Clinical Academic Purgatory 

In a recent lecture on roles in the NHS, a student asked me where I currently sit. I pointed to the training pathway for healthcare scientists at point 4 – the Clinical Academic Career. ‘Ah I see’ they replied, “you’re in Clinical Academic Purgatory whilst you have your kids, you’ll go back to your real job eventually”. Well that stung a bit! But it’s a valid point, I think that the move to a teaching role in a university is often seen as a bit of a soft option. Nicer hours that running your own lab with a better work life balance, just don’t mention the marking! It’s not completely wrong either, the chance to spend my evenings and weekends with my partner and children even when drowning in marking is a huge perk.  

However, I view this move as more that a pause on my way to a consultant gig. I think that this collaboration offers us an incredibly important opportunity, the chance to share our stories. When I reflect on my many years in both universities and hospitals, the moments I remember are not learning the details of the complement cascade or T cell receptor VDJ recombination (though of course both are very useful) but the stories told by my mentors, colleagues and leaders that made me want to become the scientist I am today. To my mind, we have a responsibility to those who are following on from us. Through collaboration with our academic institutions, we can help perform this essential service to our profession.  

As a clinical scientist turned lecturer, I’ve spent a good deal of my career bouncing between the laboratory and the lectern but I have often found that never the twain shall meet. I think it’s time we change that.  

TLDR: What do we want? Co-Production! When do we want it? At the start of the next academic year. It is nearly summer after all. 

All opinions on this blog are my own

Wearing My Quitter Badge With Pride: Why FOMO can damage your health

I have written lots of posts on this blog about being brave and saying yes to opportunities. For once I’m going to write about something that for me requires even more courage, and that is saying no. It’s not that I don’t stand by those previous posts, saying yes is incredibly important. The thing is we all need to know why we are saying yes (or no) and to make sure that we are choosing our responses for the right reasons. Neither response should be driven by fear. There are times that for our own health and wellbeing we need to know when to choose our responses in a way that isn’t about career progression or opportunities, and we need to acknowledge that that saying no is also OK.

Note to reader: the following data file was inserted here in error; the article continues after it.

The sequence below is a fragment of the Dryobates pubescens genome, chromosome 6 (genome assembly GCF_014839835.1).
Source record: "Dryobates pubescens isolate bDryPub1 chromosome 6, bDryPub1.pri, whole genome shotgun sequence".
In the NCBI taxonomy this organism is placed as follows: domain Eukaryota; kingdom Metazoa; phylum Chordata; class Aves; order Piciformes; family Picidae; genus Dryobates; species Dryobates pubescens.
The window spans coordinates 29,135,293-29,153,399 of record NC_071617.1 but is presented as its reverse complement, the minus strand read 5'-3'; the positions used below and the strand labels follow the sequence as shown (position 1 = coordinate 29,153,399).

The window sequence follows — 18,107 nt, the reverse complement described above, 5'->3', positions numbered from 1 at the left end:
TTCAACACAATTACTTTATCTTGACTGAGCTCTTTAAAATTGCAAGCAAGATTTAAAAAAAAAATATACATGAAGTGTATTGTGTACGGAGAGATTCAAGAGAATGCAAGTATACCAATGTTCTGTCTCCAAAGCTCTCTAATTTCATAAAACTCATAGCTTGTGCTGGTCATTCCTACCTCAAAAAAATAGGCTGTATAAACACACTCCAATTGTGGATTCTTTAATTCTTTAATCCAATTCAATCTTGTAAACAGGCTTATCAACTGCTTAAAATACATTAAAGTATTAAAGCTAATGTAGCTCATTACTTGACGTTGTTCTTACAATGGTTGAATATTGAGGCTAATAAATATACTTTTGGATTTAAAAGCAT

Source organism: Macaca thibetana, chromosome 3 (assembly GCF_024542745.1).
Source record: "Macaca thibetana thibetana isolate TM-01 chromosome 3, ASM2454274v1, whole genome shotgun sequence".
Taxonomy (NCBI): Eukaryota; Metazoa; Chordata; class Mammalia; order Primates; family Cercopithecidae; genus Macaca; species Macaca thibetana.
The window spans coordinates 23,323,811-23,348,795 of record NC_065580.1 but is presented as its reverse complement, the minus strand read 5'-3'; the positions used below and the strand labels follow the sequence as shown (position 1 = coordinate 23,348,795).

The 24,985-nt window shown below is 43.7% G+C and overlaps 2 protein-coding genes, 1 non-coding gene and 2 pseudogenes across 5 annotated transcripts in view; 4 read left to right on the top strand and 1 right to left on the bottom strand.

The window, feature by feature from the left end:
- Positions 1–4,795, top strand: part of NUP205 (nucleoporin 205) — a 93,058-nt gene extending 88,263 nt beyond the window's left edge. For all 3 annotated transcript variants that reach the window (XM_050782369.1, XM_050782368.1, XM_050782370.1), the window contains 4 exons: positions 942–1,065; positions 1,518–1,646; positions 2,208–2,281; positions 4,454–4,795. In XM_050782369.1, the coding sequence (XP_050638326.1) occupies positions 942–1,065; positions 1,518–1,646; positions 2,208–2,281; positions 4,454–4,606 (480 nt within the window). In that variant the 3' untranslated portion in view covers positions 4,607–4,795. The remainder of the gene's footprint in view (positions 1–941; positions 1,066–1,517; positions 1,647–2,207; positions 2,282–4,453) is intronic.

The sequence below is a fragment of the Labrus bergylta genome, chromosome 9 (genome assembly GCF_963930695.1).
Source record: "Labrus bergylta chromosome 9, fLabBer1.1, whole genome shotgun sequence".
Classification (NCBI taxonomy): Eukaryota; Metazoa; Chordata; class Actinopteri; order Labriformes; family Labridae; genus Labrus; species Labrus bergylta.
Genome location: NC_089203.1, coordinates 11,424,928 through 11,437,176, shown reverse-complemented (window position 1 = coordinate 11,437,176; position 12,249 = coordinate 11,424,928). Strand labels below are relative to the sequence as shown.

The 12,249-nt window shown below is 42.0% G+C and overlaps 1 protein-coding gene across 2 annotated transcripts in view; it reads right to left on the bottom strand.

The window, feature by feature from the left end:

I’m a FOMO (fear of missing out) addict.  I always want to be engaged, I want to both support and be seen to do so.  I’ve worked so hard to get into the room that I live in some level of fear about not being in it. I worry that if I leave the room I fought to get in, not only will I be forgotten, but I will be barred from re-entry.

Over the last year a number of things have happened which have forced me to put this fear into context. FOMO is a fear of missing out on the possible, but by not being present for my life I’ve been missing out on the reality of my life that is happening every day. Recent events have prompted me to send emails resigning from a couple of things. I thought it would feel awful (it might still at some point in the future) but it didn’t, it felt great. Not because I am not heart broken to step away from those roles but because of the removal of the weight of those responsibilities that I had not realised I was carrying with me.

I feel like not only am I happy that I took the plunge but in fact I want to Marie Kondo my diary i.e. look at each item/commitment and say ‘does this bring me joy?’. If the answer is no then I need to follow up with asking myself honestly ‘why am I doing it?’. Obviously there are many things in our day to day working lives that just need to happen, but I think you would also be amazed at how many of those things that we feel obligated to do are actually just a routine or something that we are doing because we tell ourselves we should. It is these things we need to interrogate ourselves over and ask what it is that they are giving us: joy, experience, contacts? Are they still giving those things to us or are we attached to the memory/habit. Are we just scared to face up to what it would mean to move on?